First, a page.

This is one of those posts that has taken awhile to write and in that time Guthrie has (I think) embarked on the path of self-weaning. Really, this is every nursing mama's dream- to have a self-weaner. It takes some of the stress out of the situation and puts a good amount of the responsibility on Gus to know her needs and make choices for herself. I'm completely willing to take on the responsibility for bedtime, solid-food nutrition, and risky feats of balance, but I'm not necessarily willing to make decisions regarding what kind of comfort Guthrie needs and when, not to mention a midnight snack. I have zero desire to haul my butt out to the kitchen and get this girl some shredded cheese at 3 AM. I don't buy it that once she gets to a certain age she can always go 12 hours out of 24 without some caloric intake. I know very few adults who do that- why would I expect it of someone who thinks my boobs produce two different flavors of milk?

There will obviously still be some angsty tears, possibly on both our parts, throughout the process but I'm hoping that by her taking the lead in weaning it doesn't need to be drawn out or painful (for either of us). I will be sad when it's over though. Maybe nostalgic is a better word. I will miss the blissful feelings oxytocin produces. I will not miss my nursing bras. I will not miss the Ped Mall seeing my breasts. I will miss cuddling with my girl and knowing our relationship is stronger because of these moments.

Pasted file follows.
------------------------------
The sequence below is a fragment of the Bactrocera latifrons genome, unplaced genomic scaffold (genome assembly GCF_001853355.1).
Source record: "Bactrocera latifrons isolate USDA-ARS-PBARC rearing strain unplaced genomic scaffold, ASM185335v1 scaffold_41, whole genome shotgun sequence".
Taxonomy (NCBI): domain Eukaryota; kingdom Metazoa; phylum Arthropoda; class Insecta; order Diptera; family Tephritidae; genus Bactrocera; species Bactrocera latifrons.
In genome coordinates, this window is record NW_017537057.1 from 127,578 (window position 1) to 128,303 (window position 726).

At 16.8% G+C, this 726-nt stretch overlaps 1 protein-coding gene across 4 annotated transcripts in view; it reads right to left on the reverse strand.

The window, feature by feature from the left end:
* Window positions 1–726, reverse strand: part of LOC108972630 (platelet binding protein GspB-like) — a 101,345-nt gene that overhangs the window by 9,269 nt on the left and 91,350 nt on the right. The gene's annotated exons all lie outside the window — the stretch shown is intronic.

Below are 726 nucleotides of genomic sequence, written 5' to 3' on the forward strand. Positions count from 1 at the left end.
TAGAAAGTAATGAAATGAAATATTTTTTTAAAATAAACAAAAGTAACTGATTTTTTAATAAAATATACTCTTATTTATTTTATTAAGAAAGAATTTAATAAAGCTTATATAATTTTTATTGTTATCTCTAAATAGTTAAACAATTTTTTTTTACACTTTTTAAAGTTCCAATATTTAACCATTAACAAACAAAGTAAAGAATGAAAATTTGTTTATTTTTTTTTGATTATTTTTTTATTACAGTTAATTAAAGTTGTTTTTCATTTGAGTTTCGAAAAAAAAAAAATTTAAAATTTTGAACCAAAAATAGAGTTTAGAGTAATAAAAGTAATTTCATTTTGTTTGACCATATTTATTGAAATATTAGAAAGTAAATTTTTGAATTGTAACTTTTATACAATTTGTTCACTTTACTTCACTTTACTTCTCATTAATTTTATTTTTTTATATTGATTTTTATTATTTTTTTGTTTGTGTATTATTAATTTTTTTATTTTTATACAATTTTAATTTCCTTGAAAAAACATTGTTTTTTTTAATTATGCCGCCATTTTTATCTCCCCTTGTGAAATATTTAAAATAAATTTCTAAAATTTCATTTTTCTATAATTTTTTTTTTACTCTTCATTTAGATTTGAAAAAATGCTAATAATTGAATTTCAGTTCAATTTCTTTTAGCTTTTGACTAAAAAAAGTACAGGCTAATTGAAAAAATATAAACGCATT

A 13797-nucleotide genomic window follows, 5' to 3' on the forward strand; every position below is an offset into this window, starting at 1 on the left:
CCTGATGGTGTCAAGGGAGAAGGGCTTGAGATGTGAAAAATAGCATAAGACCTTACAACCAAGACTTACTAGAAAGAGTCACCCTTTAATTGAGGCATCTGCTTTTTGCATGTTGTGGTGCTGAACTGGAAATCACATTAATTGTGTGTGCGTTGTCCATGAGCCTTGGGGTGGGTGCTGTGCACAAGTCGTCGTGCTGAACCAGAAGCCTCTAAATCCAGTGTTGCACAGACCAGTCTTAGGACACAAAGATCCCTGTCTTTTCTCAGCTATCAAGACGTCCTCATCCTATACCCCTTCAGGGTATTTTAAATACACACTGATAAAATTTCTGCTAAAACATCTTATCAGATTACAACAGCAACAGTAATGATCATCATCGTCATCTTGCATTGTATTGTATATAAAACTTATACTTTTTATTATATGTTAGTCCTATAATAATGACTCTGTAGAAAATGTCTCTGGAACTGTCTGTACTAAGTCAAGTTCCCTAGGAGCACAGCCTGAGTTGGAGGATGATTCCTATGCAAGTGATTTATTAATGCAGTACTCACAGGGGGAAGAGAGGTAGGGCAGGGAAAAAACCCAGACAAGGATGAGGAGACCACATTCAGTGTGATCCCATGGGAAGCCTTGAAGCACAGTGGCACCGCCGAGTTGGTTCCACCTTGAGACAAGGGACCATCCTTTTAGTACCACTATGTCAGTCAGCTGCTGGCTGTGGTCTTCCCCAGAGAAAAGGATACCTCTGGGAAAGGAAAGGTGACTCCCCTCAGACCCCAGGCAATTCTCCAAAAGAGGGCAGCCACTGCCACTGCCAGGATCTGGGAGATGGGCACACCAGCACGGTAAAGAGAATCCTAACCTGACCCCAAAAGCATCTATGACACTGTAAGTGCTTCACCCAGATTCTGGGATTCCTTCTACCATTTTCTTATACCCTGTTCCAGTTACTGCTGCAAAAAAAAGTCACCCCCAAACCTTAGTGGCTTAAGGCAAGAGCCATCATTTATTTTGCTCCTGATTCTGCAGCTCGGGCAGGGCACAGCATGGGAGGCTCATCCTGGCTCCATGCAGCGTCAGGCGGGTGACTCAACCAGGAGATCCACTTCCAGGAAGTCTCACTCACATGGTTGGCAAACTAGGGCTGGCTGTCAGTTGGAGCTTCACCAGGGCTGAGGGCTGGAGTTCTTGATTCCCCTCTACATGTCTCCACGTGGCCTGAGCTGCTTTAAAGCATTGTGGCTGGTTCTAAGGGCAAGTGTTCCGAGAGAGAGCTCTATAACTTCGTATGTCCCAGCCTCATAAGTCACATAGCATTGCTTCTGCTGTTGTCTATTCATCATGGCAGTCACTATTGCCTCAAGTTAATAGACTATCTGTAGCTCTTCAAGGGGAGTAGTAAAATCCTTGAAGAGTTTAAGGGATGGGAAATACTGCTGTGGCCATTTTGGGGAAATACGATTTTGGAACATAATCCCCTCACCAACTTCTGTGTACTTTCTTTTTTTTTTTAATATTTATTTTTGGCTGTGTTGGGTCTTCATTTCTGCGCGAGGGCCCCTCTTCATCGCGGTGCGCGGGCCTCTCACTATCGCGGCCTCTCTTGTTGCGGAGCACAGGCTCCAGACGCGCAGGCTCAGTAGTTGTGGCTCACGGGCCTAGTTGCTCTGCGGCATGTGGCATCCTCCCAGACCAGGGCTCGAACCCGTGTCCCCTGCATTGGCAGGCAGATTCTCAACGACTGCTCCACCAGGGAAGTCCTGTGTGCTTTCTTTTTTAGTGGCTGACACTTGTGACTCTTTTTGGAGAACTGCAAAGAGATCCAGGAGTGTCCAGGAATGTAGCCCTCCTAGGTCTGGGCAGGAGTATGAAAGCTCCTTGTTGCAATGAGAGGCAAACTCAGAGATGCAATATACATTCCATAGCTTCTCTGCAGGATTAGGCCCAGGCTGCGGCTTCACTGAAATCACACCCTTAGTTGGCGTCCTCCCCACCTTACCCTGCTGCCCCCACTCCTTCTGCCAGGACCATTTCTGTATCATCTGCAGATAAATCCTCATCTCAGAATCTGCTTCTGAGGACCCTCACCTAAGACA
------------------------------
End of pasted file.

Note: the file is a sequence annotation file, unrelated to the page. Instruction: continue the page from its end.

Stephanie Ann said...

I was unable to produce enough milk for my little one. From the start, I had to supplement half. I made it 6 months...but wished it could be longer. I miss the feeling of nursing...and I cried often after I had to stop. It's hard to explain to those who have never experienced nursing what it does for a mother, as well as the child. I think that you nursing this long is fabulous. Keep your head up during the weaning period, it will be hard for both of you, but just know that because she is weaning, means she is growing and maturing. There will be SEVERAL other things in life she will need from you. Although, most will not be as comforting as nursing. :o)

Aprille said...

It's a complicated thing, isn't it? I really love nursing too, and I'm nervous about starting Miles on solids because it adds so many variables. Breastmilk is just perfect stuff--I can't screw it up and give him the wrong balance of nutrition when he's exclusively breastfed. I think it's awesome that you've had such a successful nursing relationship (despite the challenges). I admire you for it and hope to emulate you!

I would also like to thank you for the phrase "self-weaner." It sounds like an activity popular among junior-high boys.

Monica said...

What a great post! As someone who also nursed a toddler (Gabriel nursed until just past 3 years), I can totally relate to everything you're describing. I'd encourage you that self-weaning is a uniquely unfolding process, and the actual weaning can even be hard to identify. Sometimes it spaces out so much at the end that it's like "wait, last time we nursed was 4 days ago...was that the last time?"

It's hard to conceptualize any of this before you're actually doing it -- we want things to go by "the book" before we learn that the book is written anew every day with our children.

I was fortunate enough to have a La Leche League chapter where I lived with a nursing toddlers more resource we need in this neck of the woods!

Patty G said...

Beautiful account of nursing and the dependency, bonding and safety that is shared as a a part of the process; not to mention, it does alleviate all that "fixin" that has to happen if the child is bottle fed! Sadness coupled with joy are a part of every parent's experience. This is the first of many.